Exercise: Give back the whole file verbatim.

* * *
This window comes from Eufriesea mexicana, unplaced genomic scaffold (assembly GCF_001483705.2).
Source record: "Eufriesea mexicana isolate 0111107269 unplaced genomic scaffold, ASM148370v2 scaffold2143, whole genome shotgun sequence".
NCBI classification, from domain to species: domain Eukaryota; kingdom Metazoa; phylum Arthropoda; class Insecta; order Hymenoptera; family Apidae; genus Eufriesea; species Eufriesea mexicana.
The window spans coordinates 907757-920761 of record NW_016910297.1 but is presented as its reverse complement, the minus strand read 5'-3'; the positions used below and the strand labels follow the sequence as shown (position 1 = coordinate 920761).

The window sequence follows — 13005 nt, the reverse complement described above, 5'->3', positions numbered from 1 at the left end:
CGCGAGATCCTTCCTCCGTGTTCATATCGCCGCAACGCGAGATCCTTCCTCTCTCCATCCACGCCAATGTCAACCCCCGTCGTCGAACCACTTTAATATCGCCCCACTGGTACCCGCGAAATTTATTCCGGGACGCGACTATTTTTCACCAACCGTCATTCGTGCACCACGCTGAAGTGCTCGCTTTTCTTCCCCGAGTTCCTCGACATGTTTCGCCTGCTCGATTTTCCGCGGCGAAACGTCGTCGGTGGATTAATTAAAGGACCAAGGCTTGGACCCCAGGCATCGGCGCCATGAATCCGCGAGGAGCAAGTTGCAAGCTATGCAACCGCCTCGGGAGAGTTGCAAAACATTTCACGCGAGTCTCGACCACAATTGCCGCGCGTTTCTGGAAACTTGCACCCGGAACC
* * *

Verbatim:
This window comes from Eufriesea mexicana, unplaced genomic scaffold (assembly GCF_001483705.2).
Source record: "Eufriesea mexicana isolate 0111107269 unplaced genomic scaffold, ASM148370v2 scaffold2143, whole genome shotgun sequence".
NCBI classification, from domain to species: domain Eukaryota; kingdom Metazoa; phylum Arthropoda; class Insecta; order Hymenoptera; family Apidae; genus Eufriesea; species Eufriesea mexicana.
The window spans coordinates 907757-920761 of record NW_016910297.1 but is presented as its reverse complement, the minus strand read 5'-3'; the positions used below and the strand labels follow the sequence as shown (position 1 = coordinate 920761).

The window sequence follows — 13005 nt, the reverse complement described above, 5'->3', positions numbered from 1 at the left end:
CGCGAGATCCTTCCTCCGTGTTCATATCGCCGCAACGCGAGATCCTTCCTCTCTCCATCCACGCCAATGTCAACCCCCGTCGTCGAACCACTTTAATATCGCCCCACTGGTACCCGCGAAATTTATTCCGGGACGCGACTATTTTTCACCAACCGTCATTCGTGCACCACGCTGAAGTGCTCGCTTTTCTTCCCCGAGTTCCTCGACATGTTTCGCCTGCTCGATTTTCCGCGGCGAAACGTCGTCGGTGGATTAATTAAAGGACCAAGGCTTGGACCCCAGGCATCGGCGCCATGAATCCGCGAGGAGCAAGTTGCAAGCTATGCAACCGCCTCGGGAGAGTTGCAAAACATTTCACGCGAGTCTCGACCACAATTGCCGCGCGTTTCTGGAAACTTGCACCCGGAACC